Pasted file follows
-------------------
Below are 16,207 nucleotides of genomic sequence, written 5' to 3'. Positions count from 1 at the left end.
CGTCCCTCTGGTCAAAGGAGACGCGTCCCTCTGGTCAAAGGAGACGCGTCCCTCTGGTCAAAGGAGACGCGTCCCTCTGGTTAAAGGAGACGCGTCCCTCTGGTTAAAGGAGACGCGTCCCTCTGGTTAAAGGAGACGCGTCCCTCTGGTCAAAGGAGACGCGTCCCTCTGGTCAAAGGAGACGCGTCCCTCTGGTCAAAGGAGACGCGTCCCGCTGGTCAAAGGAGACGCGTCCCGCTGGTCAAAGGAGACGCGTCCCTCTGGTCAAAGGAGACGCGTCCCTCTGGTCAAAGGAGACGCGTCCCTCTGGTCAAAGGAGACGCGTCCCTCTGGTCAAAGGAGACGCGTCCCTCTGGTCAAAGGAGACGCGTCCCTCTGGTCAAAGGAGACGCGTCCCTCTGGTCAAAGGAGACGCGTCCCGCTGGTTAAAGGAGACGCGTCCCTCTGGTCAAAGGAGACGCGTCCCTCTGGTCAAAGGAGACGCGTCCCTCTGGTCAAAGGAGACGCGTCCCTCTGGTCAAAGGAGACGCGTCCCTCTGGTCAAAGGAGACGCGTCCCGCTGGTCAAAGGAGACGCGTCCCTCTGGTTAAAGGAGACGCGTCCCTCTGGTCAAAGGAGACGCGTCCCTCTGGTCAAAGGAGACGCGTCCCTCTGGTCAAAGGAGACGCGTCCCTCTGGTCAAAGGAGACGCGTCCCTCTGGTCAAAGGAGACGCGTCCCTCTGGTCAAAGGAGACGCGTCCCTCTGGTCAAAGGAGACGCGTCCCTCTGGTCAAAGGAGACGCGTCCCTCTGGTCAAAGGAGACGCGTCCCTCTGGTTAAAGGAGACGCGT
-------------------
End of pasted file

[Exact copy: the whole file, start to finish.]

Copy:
Below are 16,207 nucleotides of genomic sequence, written 5' to 3'. Positions count from 1 at the left end.
CGTCCCTCTGGTCAAAGGAGACGCGTCCCTCTGGTCAAAGGAGACGCGTCCCTCTGGTCAAAGGAGACGCGTCCCTCTGGTTAAAGGAGACGCGTCCCTCTGGTTAAAGGAGACGCGTCCCTCTGGTTAAAGGAGACGCGTCCCTCTGGTCAAAGGAGACGCGTCCCTCTGGTCAAAGGAGACGCGTCCCTCTGGTCAAAGGAGACGCGTCCCGCTGGTCAAAGGAGACGCGTCCCGCTGGTCAAAGGAGACGCGTCCCTCTGGTCAAAGGAGACGCGTCCCTCTGGTCAAAGGAGACGCGTCCCTCTGGTCAAAGGAGACGCGTCCCTCTGGTCAAAGGAGACGCGTCCCTCTGGTCAAAGGAGACGCGTCCCTCTGGTCAAAGGAGACGCGTCCCTCTGGTCAAAGGAGACGCGTCCCGCTGGTTAAAGGAGACGCGTCCCTCTGGTCAAAGGAGACGCGTCCCTCTGGTCAAAGGAGACGCGTCCCTCTGGTCAAAGGAGACGCGTCCCTCTGGTCAAAGGAGACGCGTCCCTCTGGTCAAAGGAGACGCGTCCCGCTGGTCAAAGGAGACGCGTCCCTCTGGTTAAAGGAGACGCGTCCCTCTGGTCAAAGGAGACGCGTCCCTCTGGTCAAAGGAGACGCGTCCCTCTGGTCAAAGGAGACGCGTCCCTCTGGTCAAAGGAGACGCGTCCCTCTGGTCAAAGGAGACGCGTCCCTCTGGTCAAAGGAGACGCGTCCCTCTGGTCAAAGGAGACGCGTCCCTCTGGTCAAAGGAGACGCGTCCCTCTGGTCAAAGGAGACGCGTCCCTCTGGTTAAAGGAGACGCGT